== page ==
For months there’s been anticipation that some or all of AOL would be sold. Talks between AOL and Yahoo have been ongoing, as they have with Microsoft to a lesser degree. But months ago AOL decided to separate its ISP business (8.7 million subscribers) from its advertising and consumer portal businesses. According to the Wall Street Journal today, the accounting exercise of dividing assets and liabilities between the two sides of the business has now largely been concluded.
That means the way is now cleared for a sale or merger of one or both businesses. The WSJ article suggests both will be sold, with TimeWarner retaining or gaining a minority stake in the company that succeeds or acquires the Platform A and content side of the business.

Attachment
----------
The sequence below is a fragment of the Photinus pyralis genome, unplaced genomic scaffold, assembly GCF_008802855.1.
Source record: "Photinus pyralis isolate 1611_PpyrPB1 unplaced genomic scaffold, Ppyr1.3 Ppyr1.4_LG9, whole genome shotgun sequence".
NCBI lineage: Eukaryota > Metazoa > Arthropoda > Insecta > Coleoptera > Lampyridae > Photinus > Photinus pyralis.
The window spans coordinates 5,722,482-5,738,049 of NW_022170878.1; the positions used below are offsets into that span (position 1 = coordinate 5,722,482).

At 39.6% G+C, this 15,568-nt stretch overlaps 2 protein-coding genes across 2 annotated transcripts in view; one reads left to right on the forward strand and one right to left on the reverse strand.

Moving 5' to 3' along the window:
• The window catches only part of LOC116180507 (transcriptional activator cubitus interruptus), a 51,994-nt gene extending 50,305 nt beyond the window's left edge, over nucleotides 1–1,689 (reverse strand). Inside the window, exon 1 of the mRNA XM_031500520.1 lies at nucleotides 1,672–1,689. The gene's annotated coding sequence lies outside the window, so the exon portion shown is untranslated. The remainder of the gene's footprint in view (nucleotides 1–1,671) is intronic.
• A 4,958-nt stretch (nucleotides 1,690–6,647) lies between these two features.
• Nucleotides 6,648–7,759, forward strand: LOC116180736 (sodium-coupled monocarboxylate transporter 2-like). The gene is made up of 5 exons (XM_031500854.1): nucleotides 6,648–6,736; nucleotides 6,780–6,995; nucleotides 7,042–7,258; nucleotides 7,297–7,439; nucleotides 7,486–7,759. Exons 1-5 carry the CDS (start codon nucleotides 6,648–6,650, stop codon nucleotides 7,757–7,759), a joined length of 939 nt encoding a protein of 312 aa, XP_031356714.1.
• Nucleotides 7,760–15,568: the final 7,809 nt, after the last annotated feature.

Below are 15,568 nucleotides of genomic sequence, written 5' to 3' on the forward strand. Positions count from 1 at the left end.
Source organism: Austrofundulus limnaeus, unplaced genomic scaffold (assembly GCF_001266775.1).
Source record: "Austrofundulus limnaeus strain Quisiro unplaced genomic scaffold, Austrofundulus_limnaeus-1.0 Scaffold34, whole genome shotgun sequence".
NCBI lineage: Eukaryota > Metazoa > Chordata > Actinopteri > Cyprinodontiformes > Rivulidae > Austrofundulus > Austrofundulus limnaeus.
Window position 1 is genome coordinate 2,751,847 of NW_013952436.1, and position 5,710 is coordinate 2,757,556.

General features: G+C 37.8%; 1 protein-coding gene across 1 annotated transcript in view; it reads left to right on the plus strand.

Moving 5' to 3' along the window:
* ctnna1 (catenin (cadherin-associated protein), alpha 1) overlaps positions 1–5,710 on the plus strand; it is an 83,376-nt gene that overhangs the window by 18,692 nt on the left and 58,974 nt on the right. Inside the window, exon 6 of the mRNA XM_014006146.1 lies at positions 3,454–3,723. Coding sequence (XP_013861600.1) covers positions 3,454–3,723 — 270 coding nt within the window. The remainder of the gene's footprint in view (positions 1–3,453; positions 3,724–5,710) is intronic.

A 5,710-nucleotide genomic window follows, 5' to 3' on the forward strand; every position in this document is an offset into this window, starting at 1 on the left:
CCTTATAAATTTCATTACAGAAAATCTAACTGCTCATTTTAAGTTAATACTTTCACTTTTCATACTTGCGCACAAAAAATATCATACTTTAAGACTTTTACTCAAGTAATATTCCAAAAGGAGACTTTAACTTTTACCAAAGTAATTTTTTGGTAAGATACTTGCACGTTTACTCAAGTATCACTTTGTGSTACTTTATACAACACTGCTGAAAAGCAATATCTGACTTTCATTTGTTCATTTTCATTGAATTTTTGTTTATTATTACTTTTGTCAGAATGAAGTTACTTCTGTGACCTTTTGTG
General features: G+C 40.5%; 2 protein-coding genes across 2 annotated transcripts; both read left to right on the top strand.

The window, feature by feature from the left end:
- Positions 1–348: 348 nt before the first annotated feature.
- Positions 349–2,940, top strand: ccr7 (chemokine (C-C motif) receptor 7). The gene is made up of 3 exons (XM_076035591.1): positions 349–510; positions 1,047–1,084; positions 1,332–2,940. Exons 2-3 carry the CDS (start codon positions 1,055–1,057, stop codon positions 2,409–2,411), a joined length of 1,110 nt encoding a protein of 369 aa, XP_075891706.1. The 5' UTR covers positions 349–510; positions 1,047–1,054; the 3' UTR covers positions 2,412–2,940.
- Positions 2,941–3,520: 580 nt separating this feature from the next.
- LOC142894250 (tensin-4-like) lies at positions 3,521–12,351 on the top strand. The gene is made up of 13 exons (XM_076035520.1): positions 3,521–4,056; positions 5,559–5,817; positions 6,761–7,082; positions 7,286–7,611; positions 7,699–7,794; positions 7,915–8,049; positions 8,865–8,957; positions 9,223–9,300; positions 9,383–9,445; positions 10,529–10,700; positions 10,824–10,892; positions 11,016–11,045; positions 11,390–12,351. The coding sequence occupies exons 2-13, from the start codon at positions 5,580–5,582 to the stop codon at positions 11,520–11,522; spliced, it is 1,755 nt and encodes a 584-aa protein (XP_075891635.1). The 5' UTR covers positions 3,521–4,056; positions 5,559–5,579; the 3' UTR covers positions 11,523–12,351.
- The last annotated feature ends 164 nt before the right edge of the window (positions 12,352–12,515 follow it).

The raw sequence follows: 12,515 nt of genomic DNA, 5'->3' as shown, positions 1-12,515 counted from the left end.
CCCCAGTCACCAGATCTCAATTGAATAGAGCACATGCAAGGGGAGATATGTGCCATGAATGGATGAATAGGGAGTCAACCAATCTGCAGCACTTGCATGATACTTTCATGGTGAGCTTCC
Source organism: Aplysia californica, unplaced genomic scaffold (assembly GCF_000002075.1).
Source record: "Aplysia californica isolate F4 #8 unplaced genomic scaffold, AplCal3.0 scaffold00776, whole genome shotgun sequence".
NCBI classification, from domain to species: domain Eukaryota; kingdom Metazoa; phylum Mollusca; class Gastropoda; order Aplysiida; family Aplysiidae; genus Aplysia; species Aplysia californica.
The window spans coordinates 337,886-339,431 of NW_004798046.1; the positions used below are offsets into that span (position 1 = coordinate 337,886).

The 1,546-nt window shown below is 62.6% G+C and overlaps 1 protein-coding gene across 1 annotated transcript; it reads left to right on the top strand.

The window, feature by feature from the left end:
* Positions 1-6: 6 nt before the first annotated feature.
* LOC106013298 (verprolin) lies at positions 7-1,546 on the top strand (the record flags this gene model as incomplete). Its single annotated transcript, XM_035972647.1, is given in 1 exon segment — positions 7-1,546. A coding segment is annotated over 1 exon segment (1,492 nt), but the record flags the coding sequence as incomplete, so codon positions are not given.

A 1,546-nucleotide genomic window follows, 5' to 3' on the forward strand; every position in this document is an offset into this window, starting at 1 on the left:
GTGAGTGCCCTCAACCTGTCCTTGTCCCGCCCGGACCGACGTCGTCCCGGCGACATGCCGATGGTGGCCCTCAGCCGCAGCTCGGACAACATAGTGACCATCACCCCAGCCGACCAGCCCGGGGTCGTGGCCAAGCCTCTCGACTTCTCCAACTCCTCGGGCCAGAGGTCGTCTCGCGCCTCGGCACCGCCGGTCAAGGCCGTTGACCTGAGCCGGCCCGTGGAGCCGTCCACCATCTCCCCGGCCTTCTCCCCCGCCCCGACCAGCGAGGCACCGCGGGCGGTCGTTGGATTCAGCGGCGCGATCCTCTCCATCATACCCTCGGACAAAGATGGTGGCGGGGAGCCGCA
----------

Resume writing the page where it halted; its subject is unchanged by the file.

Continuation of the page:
The article mentions Earthlink as a potential buyer of the ISP business.
The figures cited in the WSJ piece suggest that the whole of AOL is worth around $7 billion, although TimeWarner will be seeking more. The WSJ says that the discussions with Yahoo value the content/ad units at around $10 billion alone. Given some of the overlap and redundancy between AOL and Yahoo, it would probably be a mistake for the company to accept that valuation.
The discussions between AOL and potential suitors are reportedly driven by the desire to boost the market value of TimeWarner, whose shares have been dogged by pessimism about AOL’s prospects and outlook.